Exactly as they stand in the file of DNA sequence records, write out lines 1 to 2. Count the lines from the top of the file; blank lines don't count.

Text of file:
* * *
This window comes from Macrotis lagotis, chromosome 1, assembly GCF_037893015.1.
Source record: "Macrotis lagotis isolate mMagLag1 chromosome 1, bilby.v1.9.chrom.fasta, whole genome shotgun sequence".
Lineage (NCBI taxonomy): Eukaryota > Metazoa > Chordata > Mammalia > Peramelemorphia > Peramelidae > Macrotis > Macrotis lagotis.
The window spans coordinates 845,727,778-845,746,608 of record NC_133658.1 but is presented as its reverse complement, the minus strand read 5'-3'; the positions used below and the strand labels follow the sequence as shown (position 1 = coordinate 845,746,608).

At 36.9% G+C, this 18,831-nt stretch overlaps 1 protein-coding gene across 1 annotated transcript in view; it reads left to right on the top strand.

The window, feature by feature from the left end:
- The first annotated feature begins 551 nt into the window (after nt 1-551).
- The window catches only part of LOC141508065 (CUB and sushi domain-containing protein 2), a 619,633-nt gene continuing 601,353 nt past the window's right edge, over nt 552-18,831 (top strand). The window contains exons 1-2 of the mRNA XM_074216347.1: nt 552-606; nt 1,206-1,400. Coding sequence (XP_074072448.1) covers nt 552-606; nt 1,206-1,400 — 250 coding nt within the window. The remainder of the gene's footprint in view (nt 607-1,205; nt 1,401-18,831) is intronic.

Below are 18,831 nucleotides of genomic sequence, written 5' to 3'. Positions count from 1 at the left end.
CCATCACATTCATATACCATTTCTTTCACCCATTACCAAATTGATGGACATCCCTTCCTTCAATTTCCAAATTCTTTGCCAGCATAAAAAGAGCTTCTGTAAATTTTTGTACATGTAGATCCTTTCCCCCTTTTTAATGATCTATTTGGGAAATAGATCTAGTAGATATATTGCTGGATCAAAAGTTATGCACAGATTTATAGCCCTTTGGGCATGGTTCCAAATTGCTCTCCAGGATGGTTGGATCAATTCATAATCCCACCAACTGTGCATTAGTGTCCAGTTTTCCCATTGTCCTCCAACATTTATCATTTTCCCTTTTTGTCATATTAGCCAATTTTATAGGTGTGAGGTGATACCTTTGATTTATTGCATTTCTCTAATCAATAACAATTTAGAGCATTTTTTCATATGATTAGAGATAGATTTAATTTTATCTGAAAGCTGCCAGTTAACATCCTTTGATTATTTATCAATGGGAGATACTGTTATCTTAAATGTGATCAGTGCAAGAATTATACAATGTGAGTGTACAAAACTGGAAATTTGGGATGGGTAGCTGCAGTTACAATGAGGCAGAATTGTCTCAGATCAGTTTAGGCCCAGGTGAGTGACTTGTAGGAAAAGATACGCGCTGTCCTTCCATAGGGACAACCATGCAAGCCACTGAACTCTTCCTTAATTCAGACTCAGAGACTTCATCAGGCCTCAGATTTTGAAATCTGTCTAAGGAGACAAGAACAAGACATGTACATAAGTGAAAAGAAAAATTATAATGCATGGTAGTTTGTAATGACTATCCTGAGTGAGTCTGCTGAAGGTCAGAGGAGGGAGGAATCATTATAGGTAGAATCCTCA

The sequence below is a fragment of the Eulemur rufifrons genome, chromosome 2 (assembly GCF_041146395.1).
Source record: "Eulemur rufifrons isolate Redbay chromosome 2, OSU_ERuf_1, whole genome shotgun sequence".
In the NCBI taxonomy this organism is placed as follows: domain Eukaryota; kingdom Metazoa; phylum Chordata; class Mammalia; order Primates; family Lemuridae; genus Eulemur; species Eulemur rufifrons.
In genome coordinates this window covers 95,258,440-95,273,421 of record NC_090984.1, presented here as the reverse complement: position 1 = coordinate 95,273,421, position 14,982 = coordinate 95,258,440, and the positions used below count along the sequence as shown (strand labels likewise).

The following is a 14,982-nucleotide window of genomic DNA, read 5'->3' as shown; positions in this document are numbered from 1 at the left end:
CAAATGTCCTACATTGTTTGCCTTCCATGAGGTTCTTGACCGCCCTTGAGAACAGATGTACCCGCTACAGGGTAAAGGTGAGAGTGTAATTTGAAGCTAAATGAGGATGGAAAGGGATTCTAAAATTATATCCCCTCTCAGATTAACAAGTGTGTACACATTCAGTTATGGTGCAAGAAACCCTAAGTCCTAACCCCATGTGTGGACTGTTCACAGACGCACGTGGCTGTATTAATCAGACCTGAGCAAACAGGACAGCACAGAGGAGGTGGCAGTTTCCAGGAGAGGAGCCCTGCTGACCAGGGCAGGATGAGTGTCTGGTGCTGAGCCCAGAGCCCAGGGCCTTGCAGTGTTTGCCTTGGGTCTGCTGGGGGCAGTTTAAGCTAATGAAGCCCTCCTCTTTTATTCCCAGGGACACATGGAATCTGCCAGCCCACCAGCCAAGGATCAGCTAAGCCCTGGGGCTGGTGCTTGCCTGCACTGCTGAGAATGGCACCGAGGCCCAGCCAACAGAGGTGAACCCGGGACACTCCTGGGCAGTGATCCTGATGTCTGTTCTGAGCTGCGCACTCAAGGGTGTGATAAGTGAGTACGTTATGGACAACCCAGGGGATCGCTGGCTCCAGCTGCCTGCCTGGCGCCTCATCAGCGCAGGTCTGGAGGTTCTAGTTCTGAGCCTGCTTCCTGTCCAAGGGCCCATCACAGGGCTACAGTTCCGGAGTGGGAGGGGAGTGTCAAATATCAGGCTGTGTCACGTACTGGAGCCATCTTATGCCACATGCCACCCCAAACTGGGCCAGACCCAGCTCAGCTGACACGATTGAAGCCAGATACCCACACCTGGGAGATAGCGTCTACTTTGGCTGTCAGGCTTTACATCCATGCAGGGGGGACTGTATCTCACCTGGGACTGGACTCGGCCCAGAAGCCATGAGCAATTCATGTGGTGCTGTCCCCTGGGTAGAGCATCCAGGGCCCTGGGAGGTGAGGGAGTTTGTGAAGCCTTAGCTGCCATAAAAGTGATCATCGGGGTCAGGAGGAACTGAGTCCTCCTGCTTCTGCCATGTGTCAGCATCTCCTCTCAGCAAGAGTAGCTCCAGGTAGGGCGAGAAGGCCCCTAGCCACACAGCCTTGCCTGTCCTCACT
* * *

This window comes from Macrotis lagotis, chromosome 1, assembly GCF_037893015.1.
Source record: "Macrotis lagotis isolate mMagLag1 chromosome 1, bilby.v1.9.chrom.fasta, whole genome shotgun sequence".